Despite those drawbacks, The Pixar Story feels like a very good overview of one of the most significant forces in 21st Century movies. Without being too sycophantic, it definitely feels like a celebration, but one that they’d earned.

4 out of 5

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Toy Story 2 (1999)

100 Films’ 100 Favourites #93

The toys are back!

Country: USA
Language: English
Runtime: 92 minutes
BBFC: U
MPAA: G

Original Release: 24th November 1999 (USA)
UK Release: 11th February 2000
First Seen: cinema, 2000

Stars
Tom Hanks (Apollo 13, The Da Vinci Code)
Tim Allen (Jungle 2 Jungle, Wild Hogs)
Joan Cusack (Addams Family Values, School of Rock)
Kelsey Grammer (Anastasia, X-Men: The Last Stand)

Director
John Lasseter (Toy Story, Cars 2)

Co-directors
Ash Brannon (Surf’s Up, Rock Dog)
Lee Unkrich (Finding Nemo, Toy Story 3)

Screenwriters
Andrew Stanton (Monsters, Inc., WALL·E)
Rita Hsiao (Mulan, My Little Pony: The Movie)
Doug Chamberlin (Bruno the Kid: The Animated Movie)
Chris Webb (Bruno the Kid: The Animated Movie)

Story by
John Lasseter (A Bug’s Life, Tinker Bell and the Pirate Fairy)
Pete Docter (Toy Story, Inside Out)
Ash Brannon (Surf’s Up, Rock Dog)
Andrew Stanton (Toy Story, Finding Dory)

The Story
After Woody is stolen by a nefarious toy collector, the rest of the toys set out to rescue him — but, tempted by the idea of spending eternity in a museum with friends from his TV show, does Woody want to be saved?

Our Heroes
Buzz and Woody are back, and now the best of friends. This time, Woody is confronted with his past when he meets a gang of other toys from the TV series he starred in, but will he stay with them or return to Andy? Meanwhile, Buzz sets out to rescue Woody, but has issues of his own to tackle when he comes face to face with his nemesis, Emperor Zurg.

Our Villain
Al McWhiggin, the owner of Al’s Toy Barn and serious toy collector, who steals Woody when he’s accidentally put in a yard sale box.

Best Supporting Character
Jessie, a cowgirl from Woody’s TV show. Fundamentally an excitable and chipper character, she was left distraught after being abandoned by her owner, and is now scared of being put back in storage — which will happen if Woody isn’t part of Al’s collection.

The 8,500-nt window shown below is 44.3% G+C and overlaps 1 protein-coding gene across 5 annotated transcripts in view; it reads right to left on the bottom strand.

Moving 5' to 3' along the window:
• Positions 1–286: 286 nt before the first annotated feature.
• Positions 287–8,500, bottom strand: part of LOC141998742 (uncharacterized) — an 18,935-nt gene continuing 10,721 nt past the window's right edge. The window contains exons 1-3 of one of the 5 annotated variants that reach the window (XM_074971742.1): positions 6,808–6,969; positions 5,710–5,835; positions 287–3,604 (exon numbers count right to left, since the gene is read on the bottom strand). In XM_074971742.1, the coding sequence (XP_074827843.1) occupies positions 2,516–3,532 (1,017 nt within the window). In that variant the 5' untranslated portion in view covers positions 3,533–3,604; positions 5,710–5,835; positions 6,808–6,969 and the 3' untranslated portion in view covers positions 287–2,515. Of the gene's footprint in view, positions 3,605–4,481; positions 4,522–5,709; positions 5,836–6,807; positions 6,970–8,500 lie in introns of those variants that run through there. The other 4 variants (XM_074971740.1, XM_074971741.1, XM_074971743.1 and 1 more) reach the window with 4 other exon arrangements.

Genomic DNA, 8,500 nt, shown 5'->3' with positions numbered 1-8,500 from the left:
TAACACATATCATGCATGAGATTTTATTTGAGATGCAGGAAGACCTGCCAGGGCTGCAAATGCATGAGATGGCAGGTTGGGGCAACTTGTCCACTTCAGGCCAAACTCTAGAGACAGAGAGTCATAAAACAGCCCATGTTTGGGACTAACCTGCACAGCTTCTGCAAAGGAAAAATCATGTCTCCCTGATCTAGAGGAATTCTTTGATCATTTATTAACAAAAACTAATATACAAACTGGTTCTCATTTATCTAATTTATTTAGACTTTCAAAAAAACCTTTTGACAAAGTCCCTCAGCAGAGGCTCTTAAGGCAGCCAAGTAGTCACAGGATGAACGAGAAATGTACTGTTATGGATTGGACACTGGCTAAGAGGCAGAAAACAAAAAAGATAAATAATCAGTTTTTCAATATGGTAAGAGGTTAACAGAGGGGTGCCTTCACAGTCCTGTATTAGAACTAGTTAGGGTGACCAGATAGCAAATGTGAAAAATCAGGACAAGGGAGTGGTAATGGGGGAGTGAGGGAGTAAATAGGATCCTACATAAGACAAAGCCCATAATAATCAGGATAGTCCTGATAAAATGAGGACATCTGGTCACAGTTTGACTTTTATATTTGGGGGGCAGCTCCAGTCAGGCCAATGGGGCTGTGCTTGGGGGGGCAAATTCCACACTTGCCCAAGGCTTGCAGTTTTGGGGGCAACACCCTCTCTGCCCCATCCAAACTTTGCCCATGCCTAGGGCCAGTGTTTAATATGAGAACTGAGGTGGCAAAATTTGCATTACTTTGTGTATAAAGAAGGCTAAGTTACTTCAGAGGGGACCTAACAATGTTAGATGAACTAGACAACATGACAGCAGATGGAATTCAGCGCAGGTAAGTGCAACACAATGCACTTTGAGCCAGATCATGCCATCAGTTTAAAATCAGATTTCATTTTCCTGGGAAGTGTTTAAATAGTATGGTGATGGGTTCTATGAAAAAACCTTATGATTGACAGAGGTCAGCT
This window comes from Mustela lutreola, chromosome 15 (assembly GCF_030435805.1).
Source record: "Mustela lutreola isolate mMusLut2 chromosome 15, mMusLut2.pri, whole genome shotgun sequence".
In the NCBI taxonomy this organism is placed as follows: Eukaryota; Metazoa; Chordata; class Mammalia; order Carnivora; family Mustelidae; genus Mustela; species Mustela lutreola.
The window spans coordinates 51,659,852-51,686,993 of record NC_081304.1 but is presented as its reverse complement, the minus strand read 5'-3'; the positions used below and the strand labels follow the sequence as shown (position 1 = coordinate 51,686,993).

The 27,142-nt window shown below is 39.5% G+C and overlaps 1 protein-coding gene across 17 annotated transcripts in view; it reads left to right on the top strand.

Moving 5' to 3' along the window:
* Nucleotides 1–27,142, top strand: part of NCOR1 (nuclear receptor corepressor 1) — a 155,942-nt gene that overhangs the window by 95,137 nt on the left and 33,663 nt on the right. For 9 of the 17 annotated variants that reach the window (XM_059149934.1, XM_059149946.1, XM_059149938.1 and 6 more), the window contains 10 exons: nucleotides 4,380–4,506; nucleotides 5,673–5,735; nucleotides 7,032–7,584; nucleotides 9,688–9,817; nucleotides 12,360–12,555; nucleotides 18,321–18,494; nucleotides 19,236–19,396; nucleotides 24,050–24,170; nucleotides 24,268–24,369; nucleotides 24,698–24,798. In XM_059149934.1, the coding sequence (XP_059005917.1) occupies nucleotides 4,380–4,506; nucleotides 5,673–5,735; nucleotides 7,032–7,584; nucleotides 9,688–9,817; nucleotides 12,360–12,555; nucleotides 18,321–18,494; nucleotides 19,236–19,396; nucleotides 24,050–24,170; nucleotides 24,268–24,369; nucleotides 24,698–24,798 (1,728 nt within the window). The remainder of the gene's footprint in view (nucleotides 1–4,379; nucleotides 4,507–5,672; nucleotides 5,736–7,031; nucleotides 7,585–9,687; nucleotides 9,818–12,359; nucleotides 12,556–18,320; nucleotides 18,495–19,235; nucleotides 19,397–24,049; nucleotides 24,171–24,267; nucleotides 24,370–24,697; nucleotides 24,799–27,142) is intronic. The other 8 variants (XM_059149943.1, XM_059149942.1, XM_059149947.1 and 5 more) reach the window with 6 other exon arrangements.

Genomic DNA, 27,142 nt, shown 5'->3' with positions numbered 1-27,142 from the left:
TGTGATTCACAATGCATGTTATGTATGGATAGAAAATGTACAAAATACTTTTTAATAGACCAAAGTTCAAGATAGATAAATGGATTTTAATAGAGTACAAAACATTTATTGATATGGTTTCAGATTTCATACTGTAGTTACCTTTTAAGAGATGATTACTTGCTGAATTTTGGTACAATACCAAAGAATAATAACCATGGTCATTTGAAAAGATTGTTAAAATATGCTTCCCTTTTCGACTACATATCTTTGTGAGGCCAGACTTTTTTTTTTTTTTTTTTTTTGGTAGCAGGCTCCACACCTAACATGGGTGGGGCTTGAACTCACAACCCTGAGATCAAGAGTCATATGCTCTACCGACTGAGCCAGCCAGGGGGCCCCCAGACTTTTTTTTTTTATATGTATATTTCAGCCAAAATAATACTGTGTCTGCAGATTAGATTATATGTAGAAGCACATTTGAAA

Memorable Quote
“You never forget kids like Emily, or Andy, but they forget you.” — Jessie

Memorable Scene
On their hunt for Woody, the other toys explore a giant toy emporium, in which Buzz comes across an aisle filled with fellow Buzzes. Spotting one with a new utility belt, he tries to acquire the accessory, only to awaken his double…

Making of
Toy Story 2 was originally commissioned by Disney as a direct-to-video sequel, because they did that a lot back then, and went into production without Pixar’s primary staff, who were already busy creating A Bug’s Life. When early work looked promising, Disney bumped the project’s status up to a full theatrical release. Conversely, Pixar were unhappy with the quality of what they were seeing. The main team took charge, redeveloping the film’s entire story in a single weekend, but still had to meet the release date Disney had already set. Although most Pixar films take years to produce, the production of Toy Story 2 was compressed into just nine months. The pressure got to people: at one point someone accidentally deleted 90% of the film’s files, representing two years work. Fortunately, another crew member working at home had back-ups of all but the last few days’ work.

Previously on…
The original Toy Story was the first computer-animated feature film.

Next time…
Toy Story 3 followed 11 years later, with Toy Story 4 set to come 9 years after that. Also shorts, TV specials, and the Buzz Lightyear spin-off (see last time).

Awards
1 Oscar nomination (Song)
7 Annie Awards (Animated Feature, Directing, Writing, Female Voice Acting (Joan Cusack), Male Voice Acting (Tim Allen), Music, Storyboarding)
2 Annie Awards nominations (Character Animation, Production Design)
2 Saturn nominations (Fantasy Film, Music)
1 Teen Choice Awards nomination (Choice Hissy Fit)

What the Critics Said